The NSW Nationals in Government are taking steps to improve business efficiencies and profitability in the commercial fishing sector, with a review of industry regulations now underway.

Minister for Agriculture Adam Marshall said the government was seeking feedback from the community to identify any existing commercial fishing regulations that may no longer be necessary or impede business efficiency and profitability.

“The NSW commercial fishing industry has undergone significant reform in recent years and as a result, a new management framework directly controls the amount of catch that can be taken from, or effort that can be used in a fishery,” Mr Marshall said.

“We now have the opportunity to update or remove any rules that are out of date, redundant or superseded due to these reforms and may be hindering business efficiency for commercial fishers.

“This government is committed to supporting a profitable and sustainable commercial fishing sector and is seeking feedback from commercial fishers, recreational fishers and anyone else with an interest in commercial fishing regulations.”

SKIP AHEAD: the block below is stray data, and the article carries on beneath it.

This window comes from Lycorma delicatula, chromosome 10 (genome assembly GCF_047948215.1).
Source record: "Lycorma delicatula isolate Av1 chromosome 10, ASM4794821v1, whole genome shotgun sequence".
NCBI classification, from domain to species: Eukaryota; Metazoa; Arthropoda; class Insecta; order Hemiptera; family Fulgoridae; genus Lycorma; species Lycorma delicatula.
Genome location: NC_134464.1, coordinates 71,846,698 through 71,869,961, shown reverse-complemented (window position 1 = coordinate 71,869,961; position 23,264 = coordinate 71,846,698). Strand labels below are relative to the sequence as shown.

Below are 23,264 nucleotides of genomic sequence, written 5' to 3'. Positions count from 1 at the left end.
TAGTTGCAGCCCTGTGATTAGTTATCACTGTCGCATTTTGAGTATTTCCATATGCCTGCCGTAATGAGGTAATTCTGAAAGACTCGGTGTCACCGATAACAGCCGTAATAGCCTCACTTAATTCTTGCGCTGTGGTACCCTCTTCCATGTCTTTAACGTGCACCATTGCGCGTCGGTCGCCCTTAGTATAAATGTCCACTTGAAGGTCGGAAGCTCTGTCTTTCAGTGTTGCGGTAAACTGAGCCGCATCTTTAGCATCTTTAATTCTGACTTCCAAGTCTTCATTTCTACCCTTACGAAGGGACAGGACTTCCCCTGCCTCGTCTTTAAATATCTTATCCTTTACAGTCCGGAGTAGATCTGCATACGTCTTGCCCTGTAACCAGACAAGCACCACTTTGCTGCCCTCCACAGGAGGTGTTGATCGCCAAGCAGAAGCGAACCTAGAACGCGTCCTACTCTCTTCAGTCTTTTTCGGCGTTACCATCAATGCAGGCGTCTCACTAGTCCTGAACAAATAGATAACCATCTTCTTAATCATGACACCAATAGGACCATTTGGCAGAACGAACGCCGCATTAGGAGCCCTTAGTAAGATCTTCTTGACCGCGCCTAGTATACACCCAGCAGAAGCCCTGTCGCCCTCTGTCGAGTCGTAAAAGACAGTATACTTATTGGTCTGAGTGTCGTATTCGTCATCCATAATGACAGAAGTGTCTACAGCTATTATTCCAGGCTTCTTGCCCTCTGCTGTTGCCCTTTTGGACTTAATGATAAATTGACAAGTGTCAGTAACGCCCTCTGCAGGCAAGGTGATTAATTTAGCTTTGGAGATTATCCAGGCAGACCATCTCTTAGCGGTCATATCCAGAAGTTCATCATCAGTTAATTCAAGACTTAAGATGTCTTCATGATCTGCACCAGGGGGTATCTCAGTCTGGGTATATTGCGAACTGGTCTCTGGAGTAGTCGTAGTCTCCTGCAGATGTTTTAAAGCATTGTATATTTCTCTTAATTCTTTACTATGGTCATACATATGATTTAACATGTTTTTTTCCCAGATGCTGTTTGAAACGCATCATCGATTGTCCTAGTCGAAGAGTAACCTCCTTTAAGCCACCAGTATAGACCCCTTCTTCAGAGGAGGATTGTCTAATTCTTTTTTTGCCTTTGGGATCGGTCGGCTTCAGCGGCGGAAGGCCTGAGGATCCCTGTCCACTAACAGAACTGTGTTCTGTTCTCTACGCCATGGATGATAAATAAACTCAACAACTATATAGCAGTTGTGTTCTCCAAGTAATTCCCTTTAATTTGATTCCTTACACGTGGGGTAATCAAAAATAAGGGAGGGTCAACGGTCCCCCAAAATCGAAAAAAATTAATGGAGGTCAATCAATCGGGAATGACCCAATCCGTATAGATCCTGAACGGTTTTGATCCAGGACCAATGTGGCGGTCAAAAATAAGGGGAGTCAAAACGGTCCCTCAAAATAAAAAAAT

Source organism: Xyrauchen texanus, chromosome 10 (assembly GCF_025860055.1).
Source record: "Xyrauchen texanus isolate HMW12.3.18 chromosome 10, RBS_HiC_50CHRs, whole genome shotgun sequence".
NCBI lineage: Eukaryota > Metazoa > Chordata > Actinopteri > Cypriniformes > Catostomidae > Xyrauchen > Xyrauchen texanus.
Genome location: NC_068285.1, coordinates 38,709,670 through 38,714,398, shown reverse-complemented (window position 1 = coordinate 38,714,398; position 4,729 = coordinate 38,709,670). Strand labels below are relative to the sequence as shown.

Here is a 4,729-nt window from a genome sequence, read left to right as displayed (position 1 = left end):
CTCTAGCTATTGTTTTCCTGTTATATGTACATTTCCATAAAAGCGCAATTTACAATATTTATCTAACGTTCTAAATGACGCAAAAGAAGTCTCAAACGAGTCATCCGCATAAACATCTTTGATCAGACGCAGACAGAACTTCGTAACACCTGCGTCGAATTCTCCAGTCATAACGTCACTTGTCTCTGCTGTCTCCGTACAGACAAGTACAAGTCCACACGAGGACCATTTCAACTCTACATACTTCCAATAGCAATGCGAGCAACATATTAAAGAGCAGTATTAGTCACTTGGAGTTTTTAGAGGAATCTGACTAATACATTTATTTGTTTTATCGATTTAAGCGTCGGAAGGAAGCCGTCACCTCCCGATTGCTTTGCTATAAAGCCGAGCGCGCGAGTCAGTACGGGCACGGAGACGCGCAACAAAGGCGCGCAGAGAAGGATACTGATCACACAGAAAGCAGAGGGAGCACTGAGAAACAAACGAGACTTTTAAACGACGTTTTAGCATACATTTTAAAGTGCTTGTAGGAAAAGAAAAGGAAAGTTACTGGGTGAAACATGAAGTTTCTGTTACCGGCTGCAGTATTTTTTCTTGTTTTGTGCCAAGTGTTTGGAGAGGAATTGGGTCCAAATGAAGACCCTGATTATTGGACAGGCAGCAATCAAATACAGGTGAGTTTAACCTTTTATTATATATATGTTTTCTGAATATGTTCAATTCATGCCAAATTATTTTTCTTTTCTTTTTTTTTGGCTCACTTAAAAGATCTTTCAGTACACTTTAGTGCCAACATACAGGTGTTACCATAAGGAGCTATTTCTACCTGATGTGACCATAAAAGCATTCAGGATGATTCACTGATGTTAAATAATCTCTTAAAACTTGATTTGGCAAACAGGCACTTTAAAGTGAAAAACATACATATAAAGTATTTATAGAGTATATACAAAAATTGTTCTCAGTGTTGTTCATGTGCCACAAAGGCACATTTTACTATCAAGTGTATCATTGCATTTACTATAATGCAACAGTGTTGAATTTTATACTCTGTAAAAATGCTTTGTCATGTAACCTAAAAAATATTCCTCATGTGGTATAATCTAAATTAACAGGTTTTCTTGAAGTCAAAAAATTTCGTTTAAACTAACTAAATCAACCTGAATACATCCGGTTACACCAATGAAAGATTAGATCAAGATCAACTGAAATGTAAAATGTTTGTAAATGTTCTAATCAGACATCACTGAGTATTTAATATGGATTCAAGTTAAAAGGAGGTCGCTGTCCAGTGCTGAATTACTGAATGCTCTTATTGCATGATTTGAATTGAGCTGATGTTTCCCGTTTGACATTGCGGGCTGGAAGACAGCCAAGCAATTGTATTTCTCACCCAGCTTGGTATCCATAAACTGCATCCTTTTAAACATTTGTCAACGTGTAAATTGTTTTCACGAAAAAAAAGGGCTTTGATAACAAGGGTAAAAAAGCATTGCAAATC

NSW Nationals Member for Oxley Melinda Pavey, whose coastal electorate was home to a number of commercial fishing operations, said there was potential to remove rules and regulations.

“The NSW commercial fishing industry has undergone much change in recent years and this regulatory review is a good opportunity for local fishers to identify what edicts  are not required,” she said.

The NSW Nationals in Government have partnered with the industry, through the NSW Seafood Industry Council to undertake consultation with fishers and industry participants.

Chief Executive Officer of the Professional Fisher’s Association (PFA) Tricia Beatty welcomed the commencement of the consultation and said it was something the industry had been calling for, for some time.

“Our industry has been regulated through complex rules and now that the restructure is completed it is time to strip out the unnecessary regulations that often cause confusion and inefficiencies,” Ms Beatty said.

“It is important for our industry to get on with reviewing our regulations and rules to improve our efficiencies and reduce any of the old red tape.”

Community feedback on commercial fishing regulations will be considered by relevant Ministerial Advisory Councils and the NSW Department of Primary Industries. To make a submission, or for more information on the review, visit www.dpi.nsw.gov.au/business-efficiency. Submissions close May 1, 2020.